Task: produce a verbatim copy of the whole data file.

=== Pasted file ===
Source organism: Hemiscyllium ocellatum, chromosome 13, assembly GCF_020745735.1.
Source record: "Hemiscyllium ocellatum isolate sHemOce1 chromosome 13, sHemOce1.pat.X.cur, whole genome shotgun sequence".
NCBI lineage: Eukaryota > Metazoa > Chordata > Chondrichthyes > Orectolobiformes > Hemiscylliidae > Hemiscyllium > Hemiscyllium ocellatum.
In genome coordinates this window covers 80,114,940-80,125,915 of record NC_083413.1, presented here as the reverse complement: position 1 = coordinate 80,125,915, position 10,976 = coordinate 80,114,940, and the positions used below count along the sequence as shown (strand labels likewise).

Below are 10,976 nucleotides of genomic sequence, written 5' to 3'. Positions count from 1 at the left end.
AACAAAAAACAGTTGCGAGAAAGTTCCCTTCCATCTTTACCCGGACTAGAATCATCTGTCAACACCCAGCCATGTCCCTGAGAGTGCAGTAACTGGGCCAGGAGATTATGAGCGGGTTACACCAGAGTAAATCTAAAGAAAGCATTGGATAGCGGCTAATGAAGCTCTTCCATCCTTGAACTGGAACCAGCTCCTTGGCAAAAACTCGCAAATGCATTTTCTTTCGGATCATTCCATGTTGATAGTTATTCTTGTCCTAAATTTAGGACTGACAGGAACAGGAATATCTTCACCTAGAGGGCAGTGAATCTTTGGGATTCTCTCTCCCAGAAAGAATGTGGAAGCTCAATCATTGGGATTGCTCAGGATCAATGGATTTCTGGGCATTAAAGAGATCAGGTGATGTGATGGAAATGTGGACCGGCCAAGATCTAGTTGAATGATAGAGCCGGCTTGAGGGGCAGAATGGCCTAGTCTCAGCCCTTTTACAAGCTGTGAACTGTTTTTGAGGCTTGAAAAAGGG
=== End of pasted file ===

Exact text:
Source organism: Hemiscyllium ocellatum, chromosome 13, assembly GCF_020745735.1.
Source record: "Hemiscyllium ocellatum isolate sHemOce1 chromosome 13, sHemOce1.pat.X.cur, whole genome shotgun sequence".
NCBI lineage: Eukaryota > Metazoa > Chordata > Chondrichthyes > Orectolobiformes > Hemiscylliidae > Hemiscyllium > Hemiscyllium ocellatum.
In genome coordinates this window covers 80,114,940-80,125,915 of record NC_083413.1, presented here as the reverse complement: position 1 = coordinate 80,125,915, position 10,976 = coordinate 80,114,940, and the positions used below count along the sequence as shown (strand labels likewise).

Below are 10,976 nucleotides of genomic sequence, written 5' to 3'. Positions count from 1 at the left end.
AACAAAAAACAGTTGCGAGAAAGTTCCCTTCCATCTTTACCCGGACTAGAATCATCTGTCAACACCCAGCCATGTCCCTGAGAGTGCAGTAACTGGGCCAGGAGATTATGAGCGGGTTACACCAGAGTAAATCTAAAGAAAGCATTGGATAGCGGCTAATGAAGCTCTTCCATCCTTGAACTGGAACCAGCTCCTTGGCAAAAACTCGCAAATGCATTTTCTTTCGGATCATTCCATGTTGATAGTTATTCTTGTCCTAAATTTAGGACTGACAGGAACAGGAATATCTTCACCTAGAGGGCAGTGAATCTTTGGGATTCTCTCTCCCAGAAAGAATGTGGAAGCTCAATCATTGGGATTGCTCAGGATCAATGGATTTCTGGGCATTAAAGAGATCAGGTGATGTGATGGAAATGTGGACCGGCCAAGATCTAGTTGAATGATAGAGCCGGCTTGAGGGGCAGAATGGCCTAGTCTCAGCCCTTTTACAAGCTGTGAACTGTTTTTGAGGCTTGAAAAAGGG